The San Joaquin Hills Transportation Corridor Agency today successfully refinanced $1.4 billion of its $2.2 billion in outstanding debt issued to fund construction of the 73 Toll Road. “This is great news for drivers and the communities that surround the 73 Toll Road,” said Scott Schoeffel, Chairman of the San Joaquin Hills Transportation Corridor Agency, the joint powers authority responsible for financing the 73 Toll Road. “Refinancing improves the agency’s long-term financial health by lowering the annual debt service payments and improving financial flexibility.”
The bond issue was well received by the market with $2.5 billion in orders for a bond issue sized at $1.4 billion reflecting the 73 toll road’s performance, rating upgrade and confidence in the credit profile. By taking advantage of the current historically low interest rates and extending the maturity dates of the prior bonds, the Agency was able to reduce the pressure on the Board to increase toll rates to the advantage of the users of the road. The interest rate on the restructured bonds averages 4.74 percent. The previous average was 5.72 percent – a reduction of nearly 100 basis points.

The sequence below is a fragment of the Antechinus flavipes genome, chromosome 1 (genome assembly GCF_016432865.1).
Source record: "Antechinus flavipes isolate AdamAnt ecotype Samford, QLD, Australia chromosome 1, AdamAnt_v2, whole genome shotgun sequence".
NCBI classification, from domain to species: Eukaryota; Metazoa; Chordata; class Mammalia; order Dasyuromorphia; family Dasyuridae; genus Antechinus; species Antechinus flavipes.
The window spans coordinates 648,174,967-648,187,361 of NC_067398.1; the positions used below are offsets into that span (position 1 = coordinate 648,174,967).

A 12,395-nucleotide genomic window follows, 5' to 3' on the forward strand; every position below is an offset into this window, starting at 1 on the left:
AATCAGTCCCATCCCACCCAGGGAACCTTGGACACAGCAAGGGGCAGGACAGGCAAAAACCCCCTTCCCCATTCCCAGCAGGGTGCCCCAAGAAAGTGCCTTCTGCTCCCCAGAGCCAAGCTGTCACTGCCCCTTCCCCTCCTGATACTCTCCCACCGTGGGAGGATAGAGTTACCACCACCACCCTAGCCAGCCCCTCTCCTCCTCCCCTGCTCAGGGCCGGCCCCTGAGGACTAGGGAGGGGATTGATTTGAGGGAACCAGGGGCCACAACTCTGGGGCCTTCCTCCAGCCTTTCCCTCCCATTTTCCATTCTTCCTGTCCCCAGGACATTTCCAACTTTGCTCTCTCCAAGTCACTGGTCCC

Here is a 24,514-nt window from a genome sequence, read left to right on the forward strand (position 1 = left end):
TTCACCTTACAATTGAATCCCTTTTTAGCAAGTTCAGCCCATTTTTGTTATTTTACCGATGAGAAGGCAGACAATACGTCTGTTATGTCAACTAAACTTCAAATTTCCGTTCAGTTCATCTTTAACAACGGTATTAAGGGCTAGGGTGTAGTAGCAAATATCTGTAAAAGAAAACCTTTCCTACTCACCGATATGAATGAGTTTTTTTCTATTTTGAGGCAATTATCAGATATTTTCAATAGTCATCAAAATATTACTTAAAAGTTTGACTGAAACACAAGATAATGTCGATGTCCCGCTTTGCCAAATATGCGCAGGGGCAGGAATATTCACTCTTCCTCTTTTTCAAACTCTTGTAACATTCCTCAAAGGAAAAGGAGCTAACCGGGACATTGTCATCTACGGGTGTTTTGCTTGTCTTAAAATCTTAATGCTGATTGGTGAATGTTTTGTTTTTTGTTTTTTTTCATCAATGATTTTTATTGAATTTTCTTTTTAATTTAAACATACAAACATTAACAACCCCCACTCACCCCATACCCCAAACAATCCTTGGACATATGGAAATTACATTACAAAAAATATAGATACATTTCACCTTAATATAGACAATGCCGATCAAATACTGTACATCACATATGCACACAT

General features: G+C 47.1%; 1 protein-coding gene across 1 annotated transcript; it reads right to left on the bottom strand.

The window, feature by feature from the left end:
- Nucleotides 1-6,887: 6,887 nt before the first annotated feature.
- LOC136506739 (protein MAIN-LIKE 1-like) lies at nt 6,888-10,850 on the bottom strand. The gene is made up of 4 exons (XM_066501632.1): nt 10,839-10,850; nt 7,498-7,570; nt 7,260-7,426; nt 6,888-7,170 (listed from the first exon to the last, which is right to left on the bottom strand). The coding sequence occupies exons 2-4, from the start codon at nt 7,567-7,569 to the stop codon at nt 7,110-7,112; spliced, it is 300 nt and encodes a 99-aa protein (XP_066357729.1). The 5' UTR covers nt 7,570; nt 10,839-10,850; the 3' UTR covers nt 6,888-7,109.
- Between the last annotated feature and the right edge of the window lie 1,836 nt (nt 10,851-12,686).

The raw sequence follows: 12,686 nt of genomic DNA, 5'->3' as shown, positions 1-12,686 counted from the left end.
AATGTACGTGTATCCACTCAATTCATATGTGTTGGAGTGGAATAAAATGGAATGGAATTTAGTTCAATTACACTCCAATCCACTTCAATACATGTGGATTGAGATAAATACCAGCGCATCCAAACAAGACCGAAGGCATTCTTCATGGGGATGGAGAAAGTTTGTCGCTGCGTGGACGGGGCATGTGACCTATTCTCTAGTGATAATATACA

It is truly a remarkable achievement in this credit environment for a toll agency to receive such a positive response to the restructured debt given the size of the transaction and difficulties faced by other toll agencies across the country and demonstrates the trust the market has in the management of the Agency and the positive indicators for the road in the long-term.
The bond issue consisted of:
- $1.1 billion in tax-exempt Senior Lien Current Interest Toll Road Revenue Bonds, with a 1.3-times coverage ratio requirement.
- $300 million in tax-exempt Current Interest Junior Lien Toll Road Refunding Revenue Bonds, with a 1.1-times coverage ratio requirement.
The agency originally issued $1.1 billion in bonds in 1993 to finance construction of the 73 Toll Road. In 1997, the agency issued $1.4 billion of refunding bonds to refinance all but $220 million of the original 1993 bonds. In 2011, because of the severe financial stresses caused in part by the Great Recession, the agency restructured its debt by means of an agreement with existing bondholders, which amended a number of key covenants in the Master Indenture of Trust and extended the maturities on $430 million of the 1997 bonds to 2042.
Standard & Poor’s and Fitch Ratings rated the agency’s Senior Lien Bonds BBB- and the Junior Lien Bonds BB+. Both ratings are higher than the agency’s previous ratings.
An additional feature of the transaction involved a tender offer and an offer to amend the terms of certain existing bonds that are not callable to further improve the refinancing results.
Barclays and Goldman Sachs acted as joint lead bookrunners; Nossaman acts as general counsel to the Agency.